The first time I found out that one of my close friends was getting married, I cried. A lot. Like if I found out she was going to die. I was only about 13 or 14 years old, but I felt that I was losing my friend forever. As I got older, I realised that it doesn’t have to be this way – I now see it as an opportunity to gain a friend, in the person of my friend’s spouse. Now, at age 34, most of my friends are married, so I have a lot of experiences, both positive and negative, with my married friends, and I would like to share some of these with you.
I appreciate when my married friends include me on their family vacations. While it is true that I have my own family vacations that I thoroughly enjoy, there is something special about going on vacation with my friend. Just the mere fact that I have been invited on their ‘family vacation’ shows how much they value my friendship, that I am treated more like family than just a friend. Also, it allows us time to have conversations that we may not have been able to have due to the demands of our divergent daily schedules.
I appreciate when my married friends trust me with their children. I love children, but since I have none that I have birthed, I love when my friends allow me to treat their children like if they were my own. I am grateful for the opportunities to fall asleep with a baby in my arms, and to see the excitement in their eyes when they go to the zoo for the first time, and to hear their laughs when we go to the beach, and to get cards on mother’s day saying “Thank you for all that you do for me”.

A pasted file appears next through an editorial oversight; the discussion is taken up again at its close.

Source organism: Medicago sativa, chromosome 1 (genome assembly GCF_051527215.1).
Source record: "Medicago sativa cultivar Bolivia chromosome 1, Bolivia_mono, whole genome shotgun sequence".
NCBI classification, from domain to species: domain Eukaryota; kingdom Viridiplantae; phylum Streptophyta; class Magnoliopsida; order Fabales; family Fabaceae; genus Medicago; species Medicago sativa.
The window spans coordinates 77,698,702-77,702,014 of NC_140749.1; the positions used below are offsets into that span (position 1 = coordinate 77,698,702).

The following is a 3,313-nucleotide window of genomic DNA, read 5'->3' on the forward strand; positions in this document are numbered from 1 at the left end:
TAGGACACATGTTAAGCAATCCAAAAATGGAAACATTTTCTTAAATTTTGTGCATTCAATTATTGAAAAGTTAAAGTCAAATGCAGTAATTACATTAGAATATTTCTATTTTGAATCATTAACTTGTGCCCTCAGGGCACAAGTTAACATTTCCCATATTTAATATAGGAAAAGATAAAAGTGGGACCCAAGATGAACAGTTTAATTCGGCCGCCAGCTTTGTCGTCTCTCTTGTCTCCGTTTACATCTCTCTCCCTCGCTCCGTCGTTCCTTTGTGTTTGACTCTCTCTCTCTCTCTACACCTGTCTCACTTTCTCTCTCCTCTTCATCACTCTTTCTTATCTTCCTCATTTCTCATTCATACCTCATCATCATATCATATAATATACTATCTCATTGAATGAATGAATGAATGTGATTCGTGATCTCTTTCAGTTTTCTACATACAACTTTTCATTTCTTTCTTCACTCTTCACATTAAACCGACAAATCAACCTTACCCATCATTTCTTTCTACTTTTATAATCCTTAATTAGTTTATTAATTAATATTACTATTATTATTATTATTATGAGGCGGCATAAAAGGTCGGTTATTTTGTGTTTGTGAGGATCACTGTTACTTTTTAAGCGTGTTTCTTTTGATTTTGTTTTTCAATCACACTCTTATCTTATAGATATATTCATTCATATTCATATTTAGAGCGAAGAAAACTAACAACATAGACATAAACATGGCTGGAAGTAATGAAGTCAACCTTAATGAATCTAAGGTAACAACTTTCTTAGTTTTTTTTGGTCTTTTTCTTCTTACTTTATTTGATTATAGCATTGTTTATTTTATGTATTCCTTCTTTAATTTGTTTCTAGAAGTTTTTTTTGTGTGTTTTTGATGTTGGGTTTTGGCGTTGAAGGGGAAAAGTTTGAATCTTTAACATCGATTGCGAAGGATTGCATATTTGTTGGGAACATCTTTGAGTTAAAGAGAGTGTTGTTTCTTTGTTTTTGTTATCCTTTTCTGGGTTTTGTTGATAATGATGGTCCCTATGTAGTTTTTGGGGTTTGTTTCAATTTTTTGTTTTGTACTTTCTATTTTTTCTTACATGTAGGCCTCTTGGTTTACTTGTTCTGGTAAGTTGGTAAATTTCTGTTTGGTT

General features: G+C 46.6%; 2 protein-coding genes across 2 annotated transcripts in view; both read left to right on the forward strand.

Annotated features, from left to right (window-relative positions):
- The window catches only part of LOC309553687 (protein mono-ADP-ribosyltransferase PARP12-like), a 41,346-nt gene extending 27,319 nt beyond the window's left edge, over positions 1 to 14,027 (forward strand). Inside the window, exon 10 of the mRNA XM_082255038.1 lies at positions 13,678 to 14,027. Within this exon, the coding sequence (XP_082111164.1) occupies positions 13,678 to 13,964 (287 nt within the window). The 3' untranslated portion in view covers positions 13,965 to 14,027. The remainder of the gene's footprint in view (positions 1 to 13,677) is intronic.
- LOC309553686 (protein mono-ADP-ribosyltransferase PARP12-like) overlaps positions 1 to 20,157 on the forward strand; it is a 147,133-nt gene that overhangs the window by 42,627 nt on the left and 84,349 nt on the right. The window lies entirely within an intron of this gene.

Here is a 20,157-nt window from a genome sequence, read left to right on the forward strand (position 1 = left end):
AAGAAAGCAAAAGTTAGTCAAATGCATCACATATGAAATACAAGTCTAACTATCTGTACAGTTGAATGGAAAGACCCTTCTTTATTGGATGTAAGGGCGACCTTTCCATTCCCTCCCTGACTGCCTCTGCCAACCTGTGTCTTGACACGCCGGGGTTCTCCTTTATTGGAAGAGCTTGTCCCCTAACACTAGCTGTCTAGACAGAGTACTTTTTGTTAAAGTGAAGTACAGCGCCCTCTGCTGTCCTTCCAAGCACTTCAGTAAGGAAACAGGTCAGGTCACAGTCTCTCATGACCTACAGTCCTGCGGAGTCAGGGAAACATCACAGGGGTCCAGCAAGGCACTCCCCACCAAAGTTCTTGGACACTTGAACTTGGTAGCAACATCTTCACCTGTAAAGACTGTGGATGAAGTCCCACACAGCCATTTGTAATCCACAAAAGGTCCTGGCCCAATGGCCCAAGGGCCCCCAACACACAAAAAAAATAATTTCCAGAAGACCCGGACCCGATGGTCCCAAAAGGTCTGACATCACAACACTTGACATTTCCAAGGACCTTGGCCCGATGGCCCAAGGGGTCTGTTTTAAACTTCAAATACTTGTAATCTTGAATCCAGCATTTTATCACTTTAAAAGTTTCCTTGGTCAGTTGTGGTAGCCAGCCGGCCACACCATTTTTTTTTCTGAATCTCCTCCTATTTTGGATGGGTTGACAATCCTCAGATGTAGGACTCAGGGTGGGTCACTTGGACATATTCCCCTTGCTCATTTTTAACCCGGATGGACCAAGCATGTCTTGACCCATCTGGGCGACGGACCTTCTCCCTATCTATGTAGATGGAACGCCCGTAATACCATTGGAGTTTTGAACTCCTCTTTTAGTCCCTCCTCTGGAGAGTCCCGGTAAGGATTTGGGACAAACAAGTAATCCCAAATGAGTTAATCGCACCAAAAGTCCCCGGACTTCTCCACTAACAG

I appreciate when my married friends send me texts at random times just to find out how I am doing. It shows me that, although our lives no longer run in parallel, my friend still cares about me and makes the effort to let me know that they do. Sometimes months may pass until I next hear from them, but that’s OK, because I know that the love is still there.
I appreciate when my married friends are willing to make time for me when I have one of my “I need to talk to you” moments. Most of the times, just the fact that you make the sacrifice to hear my story is all I need.
But, my married friends are humans too, and there are sometimes when they do things that unintentionally hurt.
I do not appreciate when my married friends make insensitive comments about my singleness and then say “Just joking”. To me, it is never funny.
I do not appreciate when my married friends share details of their married lives with me that should just be between them and their spouse. To me, it is too much information.
I do not appreciate when my married friends ask me when I am planning to ‘settle down’. To me, I am already settled, because I am content in my present state.
I do not appreciate when my married friends who I have not been in contact with for a long time ask me if I have a boyfriend as yet. To me, if we were that close, I would have told you, so the question is unnecessary. I also do not appreciate the ‘as yet’ part of the question, as though it is understood that my singleness is a temporary state of affairs.
The truth is, I don’t know if God’s plan for me involves marriage. But the fact is that right now, I am single, and doing my best to live out God’s purposes for me in this season of my life. The best thing my married friends can do for me is to love me as I am, and don’t try to change me.